50. Don't lather, rinse, repeat (I'm going somewhere with this, so read on.)
The other day, we had to stop and get The Boy a bottle of shampoo, something I estimate we do about 300 times a year. The Boy goes through shampoo like I go through ... I'm not sure what I go through to such an extent. Ramen noodles, maybe.
Anyway, I asked The Boy why he was using so much shampoo, and he said: "You have to lather, rinse and repeat."
I explained that, No, you don't, and gave one of my usual orders-that-are-impossible-to-enforce: Don't do that anymore.
Now, on a very superficial and small level, lather-rinse-repeat is pointless in the first place. Not only is this more of marketing ploy than hygiene tip (and a marketing ploy that might hurt your hair and also create more beauty product sales, as this article points out) but it points to something deeper in our society: The fact that we're so controlled by instructions we never bother to question.
I had a shirt once, labeled "Dry Clean Only." I wore this shirt, which was a gift, only about once a year, because whenever I wore it I had to take it to the dry cleaners and that cost a couple bucks and was a hassle, one I didn't want to go through just to wear a shirt. One year, though, I wore the shirt and was going to take it to the dry cleaners when I thought: This is stupid. Why am I going to so much trouble for a dumb shirt? I threw the shirt into my laundry and washed it... and it came out fine. I never dry-cleaned it again.
Jerry Seinfeld claimed that "dry clean only" is the only warning label people routinely follow, but I think he was wrong. I think we follow the label directions more often than that, and we follow them blindly. How often do you stick the toast in the side of the toaster labeled "One Slice Only?" Ever wonder why you do that? The toaster doesn't know if the other side has a slice of bread in it. It's a $7.00 hunk of metal that heats up. And yet, you probably religiously follow the directions if you're only making one slice of toast.
Some labels ought to be followed. Some ought not. But above all, we should be thinking about the labels we read and asking ourselves: Why am I repeating?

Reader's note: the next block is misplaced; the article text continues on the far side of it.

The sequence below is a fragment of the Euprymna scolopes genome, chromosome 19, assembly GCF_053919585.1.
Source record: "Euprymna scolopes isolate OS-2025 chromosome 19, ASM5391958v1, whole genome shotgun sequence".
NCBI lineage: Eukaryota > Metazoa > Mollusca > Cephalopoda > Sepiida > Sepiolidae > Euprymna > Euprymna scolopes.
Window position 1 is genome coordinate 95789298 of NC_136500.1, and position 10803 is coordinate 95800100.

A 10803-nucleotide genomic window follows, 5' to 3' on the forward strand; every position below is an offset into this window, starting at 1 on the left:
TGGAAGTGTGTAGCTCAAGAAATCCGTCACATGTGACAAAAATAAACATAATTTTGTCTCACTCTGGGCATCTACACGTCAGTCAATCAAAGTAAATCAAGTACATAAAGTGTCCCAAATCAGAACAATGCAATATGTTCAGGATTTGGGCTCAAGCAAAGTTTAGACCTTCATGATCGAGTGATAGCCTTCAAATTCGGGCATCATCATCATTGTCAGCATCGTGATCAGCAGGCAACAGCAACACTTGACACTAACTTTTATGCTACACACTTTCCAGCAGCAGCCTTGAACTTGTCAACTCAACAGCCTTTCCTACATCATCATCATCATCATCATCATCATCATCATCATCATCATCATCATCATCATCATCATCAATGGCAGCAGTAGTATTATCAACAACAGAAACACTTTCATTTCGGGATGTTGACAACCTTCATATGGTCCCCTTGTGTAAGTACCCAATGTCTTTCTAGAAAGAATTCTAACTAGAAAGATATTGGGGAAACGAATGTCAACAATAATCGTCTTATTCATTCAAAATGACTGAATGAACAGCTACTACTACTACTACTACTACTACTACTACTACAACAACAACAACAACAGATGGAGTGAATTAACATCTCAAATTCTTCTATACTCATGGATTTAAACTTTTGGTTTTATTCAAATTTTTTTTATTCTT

Also ask yourself this: Who makes one slice of toast? Toast comes in pairs, people. (<<Bonus Way!)
48. Use metered lanes to close a lane when doing traffic repairs, thereby avoiding long backups when jerks opt to ignore the lane closing signs.
47. Switch to a parliamentary form of government with proportional representation. (If you already do that, then stick with it.)
44. Stop teaching any math past algebra and geometry to almost everybody, and instead just provide a general theory of math to high schoolers.
30/31. Impose a luxury tax that increases exponentially the more people spend/Never watch another Brad Pitt or Angelina Jolie movie again.
26. Require everything we build, from here on out, to get at least some of its power from the sun or the wind.
13. Ban driving any kind of automobile, motorcycle or other personal vehicle within 1-2 miles of downtown in any city with a population of more than 100,000.
12. Abolish gym class; instead, teach kids to play musical instruments.
11. Change copyright laws to allow anyone to use anyone else's creative work provided that the copier pay 60% of the profit to the originator and that the copier not cast the original work in a negative light.
10. Have more sidewalk cafes and outdoor seating.
9. When you have to give someone a gift, ask them what they want, and then get that thing for them.
8. Never interrupt or finish someone's jokes.
7. Periodically, give up something you like for at least a month.
6. Switch to "E-money."
5. Have each person assigned one phone number, and then add an extension for the various phones and faxes that person might be reached at.
4. Abolish Mondays and Tuesdays.
3. Don't listen to interviews with athletes or comedians.
2. Have "personal cashiers" at the grocery store.
1. Don't earn more than $200,000 per year.